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Family of public defender who died in Mexico says he suffered skull fractures, scrapes, and bruises

The death of Elliot Blair was determined by Mexican authorities to be accidental, but his family suspects foul play.
Orange County public defender Elliot Blair was found dead below a third-floor balcony at Las Rocas Resort and Spa in Rosarito Beach.
Orange County public defender Elliot Blair was found dead below a third-floor balcony at Las Rocas Resort and Spa in Rosarito Beach.NBC Los Angeles

The family of a California lawyer who died during a trip to Mexico says an official autopsy and a separate family-commissioned investigation challenge the idea that he died accidentally.

Elliot Blair, who worked as a public defender in Orange County, California, died Jan. 14 at a resort in Rosarito Beach, 32 miles south of San Diego in the Mexican state of Baja California. Colleagues and family said he was there celebrating his one-year wedding anniversary.

Officials in Baja said Blair, who was 33, appeared to have fallen from the third floor of the hotel and was lifeless when first responders arrived early that morning.

A Mexican state autopsy circulated by the family lists Blair's blood alcohol content at .10, which in Baja as well as the U.S. state of California is just above the driving limit of .08. It also mentions "aggravated homicide" as a possible crime in the death, although the document has not been verified by the Baja California state attorney general.

Blair's family has questioned the conclusion that his death was the result of traumatic brain injury caused by an accidental fall, and they have hired a Santa Monica, California-based injury expert, Dr. Rami Hashish, to review evidence, family attorney Case Barnett said.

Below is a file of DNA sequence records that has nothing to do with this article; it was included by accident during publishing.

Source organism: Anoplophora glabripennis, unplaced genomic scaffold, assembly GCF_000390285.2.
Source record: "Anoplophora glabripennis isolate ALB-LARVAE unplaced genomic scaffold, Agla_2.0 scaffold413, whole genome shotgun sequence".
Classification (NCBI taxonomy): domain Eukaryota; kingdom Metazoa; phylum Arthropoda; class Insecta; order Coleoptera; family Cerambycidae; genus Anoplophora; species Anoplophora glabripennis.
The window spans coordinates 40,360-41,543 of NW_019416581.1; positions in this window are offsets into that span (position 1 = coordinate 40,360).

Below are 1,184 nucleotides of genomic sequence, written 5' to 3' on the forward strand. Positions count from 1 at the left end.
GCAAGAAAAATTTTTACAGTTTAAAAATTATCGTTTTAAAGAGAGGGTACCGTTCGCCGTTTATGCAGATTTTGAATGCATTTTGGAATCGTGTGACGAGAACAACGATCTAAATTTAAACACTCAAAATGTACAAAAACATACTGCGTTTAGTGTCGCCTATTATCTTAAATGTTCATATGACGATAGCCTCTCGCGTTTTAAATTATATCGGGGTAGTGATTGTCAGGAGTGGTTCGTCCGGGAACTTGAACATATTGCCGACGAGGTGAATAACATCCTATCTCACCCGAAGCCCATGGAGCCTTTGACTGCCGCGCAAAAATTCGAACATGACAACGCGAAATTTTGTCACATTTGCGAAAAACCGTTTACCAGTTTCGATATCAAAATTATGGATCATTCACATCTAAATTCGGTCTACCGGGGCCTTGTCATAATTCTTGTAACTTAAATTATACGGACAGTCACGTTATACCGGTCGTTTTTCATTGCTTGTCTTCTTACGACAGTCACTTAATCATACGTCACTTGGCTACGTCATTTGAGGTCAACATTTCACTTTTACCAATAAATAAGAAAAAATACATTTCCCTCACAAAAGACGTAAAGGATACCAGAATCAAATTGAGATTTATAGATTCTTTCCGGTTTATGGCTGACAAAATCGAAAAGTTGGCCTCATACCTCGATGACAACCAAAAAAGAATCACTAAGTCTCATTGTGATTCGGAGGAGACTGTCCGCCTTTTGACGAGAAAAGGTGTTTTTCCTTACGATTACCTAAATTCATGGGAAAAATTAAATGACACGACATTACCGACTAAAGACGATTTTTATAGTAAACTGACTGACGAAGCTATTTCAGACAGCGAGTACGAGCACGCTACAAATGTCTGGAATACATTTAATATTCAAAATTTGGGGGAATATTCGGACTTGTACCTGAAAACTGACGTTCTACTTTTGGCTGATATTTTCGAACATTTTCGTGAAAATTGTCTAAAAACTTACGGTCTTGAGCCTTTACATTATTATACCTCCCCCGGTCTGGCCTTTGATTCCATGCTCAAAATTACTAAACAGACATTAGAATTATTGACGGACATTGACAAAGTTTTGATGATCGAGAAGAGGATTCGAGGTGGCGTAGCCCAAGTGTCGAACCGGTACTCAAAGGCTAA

Additionally, a private pathologist's review of Blair's death sought by his family has found that the lawyer suffered roughly 40 fractures to his skull, Barnett said by email.

The Orange County Register and its parent company, the Southern California News Group, first reported news of the fractures and other evidence possibly inconsistent with an accidental death determination.

Blair's widow, fellow Orange County public defender Kimberly Williams, told the publications the idea he may have been drunk is inconsistent with his ability to drink and stay sharp. "I've never seen him stumble drunk," she said.

"A fall does not make sense," she said.

She has said a detective at the scene of the death Jan. 14 told her Blair's body had evidence of a gunshot wound, Barnett confirmed.

The document said to be a translation of the official autopsy in Blair's death was forwarded to NBC News by Barnett. It includes photos of the body that the family's experts say are inconsistent with an accidental fall.

The images depict scrapes and bruises on knees, left foot and left arm, the last of which Barnett said could be a sign of a defensive wound.

The Baja California state attorney general did not immediately respond to a request for comment.

In her first television interview, Williams told ABC News' "Good Morning America" on Thursday someone killed her husband.

She told the show the two had been stopped by police in the Rosarito area Jan. 13, shortly before his death early the next morning, and had given the officers cash in exchange for their freedom.

"We were both rattled," Williams said.

The officers alleged the vehicle they were in rolled through a stop sign, Williams said. Blair said the couple let officers know they were staying at Las Rocas Resort and Spa after they asked, she said.

The Justice in Mexico research project, hosted by the University of San Diego, a Roman Catholic institution, noted in a November report, "Public Security in Baja California," that municipal police in Rosarito have long been accused of corruption and colluding with drug cartels.

The pathologist report on Blair's death commissioned by his family was expected to be completed within six weeks, Barnett said.